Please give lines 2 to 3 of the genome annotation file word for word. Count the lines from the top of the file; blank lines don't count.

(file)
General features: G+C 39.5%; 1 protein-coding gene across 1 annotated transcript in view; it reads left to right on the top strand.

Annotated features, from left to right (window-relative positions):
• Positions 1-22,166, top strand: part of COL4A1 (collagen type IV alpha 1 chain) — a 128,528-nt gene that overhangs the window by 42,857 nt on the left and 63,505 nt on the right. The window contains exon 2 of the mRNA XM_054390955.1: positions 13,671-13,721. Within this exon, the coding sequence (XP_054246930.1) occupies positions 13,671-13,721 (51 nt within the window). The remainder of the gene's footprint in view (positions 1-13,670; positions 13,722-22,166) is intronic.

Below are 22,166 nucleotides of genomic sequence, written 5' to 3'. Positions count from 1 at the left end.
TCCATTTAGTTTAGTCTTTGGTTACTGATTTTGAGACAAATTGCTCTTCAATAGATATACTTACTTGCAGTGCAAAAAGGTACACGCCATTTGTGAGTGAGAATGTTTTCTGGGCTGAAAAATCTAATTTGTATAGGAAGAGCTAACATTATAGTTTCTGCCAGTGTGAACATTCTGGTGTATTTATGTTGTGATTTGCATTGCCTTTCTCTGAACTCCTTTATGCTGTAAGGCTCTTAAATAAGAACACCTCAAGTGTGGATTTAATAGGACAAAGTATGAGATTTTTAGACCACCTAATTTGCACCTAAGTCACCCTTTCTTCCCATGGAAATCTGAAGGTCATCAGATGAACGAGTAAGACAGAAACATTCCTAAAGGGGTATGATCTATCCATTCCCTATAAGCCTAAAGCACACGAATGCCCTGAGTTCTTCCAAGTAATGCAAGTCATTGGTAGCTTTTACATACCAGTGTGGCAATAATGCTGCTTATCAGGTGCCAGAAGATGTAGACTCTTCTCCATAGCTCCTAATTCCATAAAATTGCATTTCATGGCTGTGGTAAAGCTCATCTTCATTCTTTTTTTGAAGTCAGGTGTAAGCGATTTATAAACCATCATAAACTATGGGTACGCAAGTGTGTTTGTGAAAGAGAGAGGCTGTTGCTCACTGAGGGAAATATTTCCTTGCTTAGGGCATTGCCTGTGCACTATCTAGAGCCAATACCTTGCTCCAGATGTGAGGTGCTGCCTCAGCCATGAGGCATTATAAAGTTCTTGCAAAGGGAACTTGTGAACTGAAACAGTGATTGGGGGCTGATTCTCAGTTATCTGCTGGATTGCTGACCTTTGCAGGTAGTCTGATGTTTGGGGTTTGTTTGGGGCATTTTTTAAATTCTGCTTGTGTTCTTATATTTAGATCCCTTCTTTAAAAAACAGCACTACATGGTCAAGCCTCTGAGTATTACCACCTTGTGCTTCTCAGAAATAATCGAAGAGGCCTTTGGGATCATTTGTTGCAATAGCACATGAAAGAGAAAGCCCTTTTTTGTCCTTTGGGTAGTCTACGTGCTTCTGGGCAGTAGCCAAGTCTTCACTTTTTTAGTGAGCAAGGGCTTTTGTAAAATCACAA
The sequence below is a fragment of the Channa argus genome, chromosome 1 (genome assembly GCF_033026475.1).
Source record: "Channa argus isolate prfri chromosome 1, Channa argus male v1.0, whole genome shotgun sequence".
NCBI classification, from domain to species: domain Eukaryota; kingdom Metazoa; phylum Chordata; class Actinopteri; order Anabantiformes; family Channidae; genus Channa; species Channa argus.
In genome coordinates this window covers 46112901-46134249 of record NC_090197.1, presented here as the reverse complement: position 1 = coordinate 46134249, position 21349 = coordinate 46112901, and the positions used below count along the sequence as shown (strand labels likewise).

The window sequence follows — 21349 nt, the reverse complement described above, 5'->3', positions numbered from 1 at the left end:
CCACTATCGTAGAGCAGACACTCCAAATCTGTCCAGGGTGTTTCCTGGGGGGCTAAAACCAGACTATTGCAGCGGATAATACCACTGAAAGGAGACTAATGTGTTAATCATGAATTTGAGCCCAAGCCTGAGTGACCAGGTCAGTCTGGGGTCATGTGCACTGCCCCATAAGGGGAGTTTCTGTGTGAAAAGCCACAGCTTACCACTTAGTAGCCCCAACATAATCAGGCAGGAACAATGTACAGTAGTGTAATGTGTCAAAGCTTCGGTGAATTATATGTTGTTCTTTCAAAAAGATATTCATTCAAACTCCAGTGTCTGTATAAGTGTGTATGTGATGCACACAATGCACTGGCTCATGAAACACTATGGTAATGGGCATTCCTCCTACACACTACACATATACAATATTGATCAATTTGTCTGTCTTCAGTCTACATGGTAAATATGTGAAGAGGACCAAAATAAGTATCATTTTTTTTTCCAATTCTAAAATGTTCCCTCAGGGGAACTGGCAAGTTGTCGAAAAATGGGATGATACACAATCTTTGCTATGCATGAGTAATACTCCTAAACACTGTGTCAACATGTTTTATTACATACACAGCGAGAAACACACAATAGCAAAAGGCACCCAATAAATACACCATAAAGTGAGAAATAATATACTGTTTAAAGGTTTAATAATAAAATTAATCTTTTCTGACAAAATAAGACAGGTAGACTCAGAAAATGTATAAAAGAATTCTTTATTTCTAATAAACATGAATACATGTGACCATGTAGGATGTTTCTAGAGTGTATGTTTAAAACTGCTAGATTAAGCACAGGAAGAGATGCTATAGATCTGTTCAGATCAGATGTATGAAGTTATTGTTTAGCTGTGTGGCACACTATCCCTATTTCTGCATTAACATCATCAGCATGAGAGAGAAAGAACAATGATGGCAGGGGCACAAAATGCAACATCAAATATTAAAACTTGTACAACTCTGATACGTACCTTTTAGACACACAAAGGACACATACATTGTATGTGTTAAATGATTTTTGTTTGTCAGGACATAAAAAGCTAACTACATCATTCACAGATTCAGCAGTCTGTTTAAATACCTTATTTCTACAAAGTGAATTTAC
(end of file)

Annotated features, from left to right (window-relative positions):
• Positions 1-22,166, top strand: part of COL4A1 (collagen type IV alpha 1 chain) — a 128,528-nt gene that overhangs the window by 42,857 nt on the left and 63,505 nt on the right. The window contains exon 2 of the mRNA XM_054390955.1: positions 13,671-13,721. Within this exon, the coding sequence (XP_054246930.1) occupies positions 13,671-13,721 (51 nt within the window). The remainder of the gene's footprint in view (positions 1-13,670; positions 13,722-22,166) is intronic.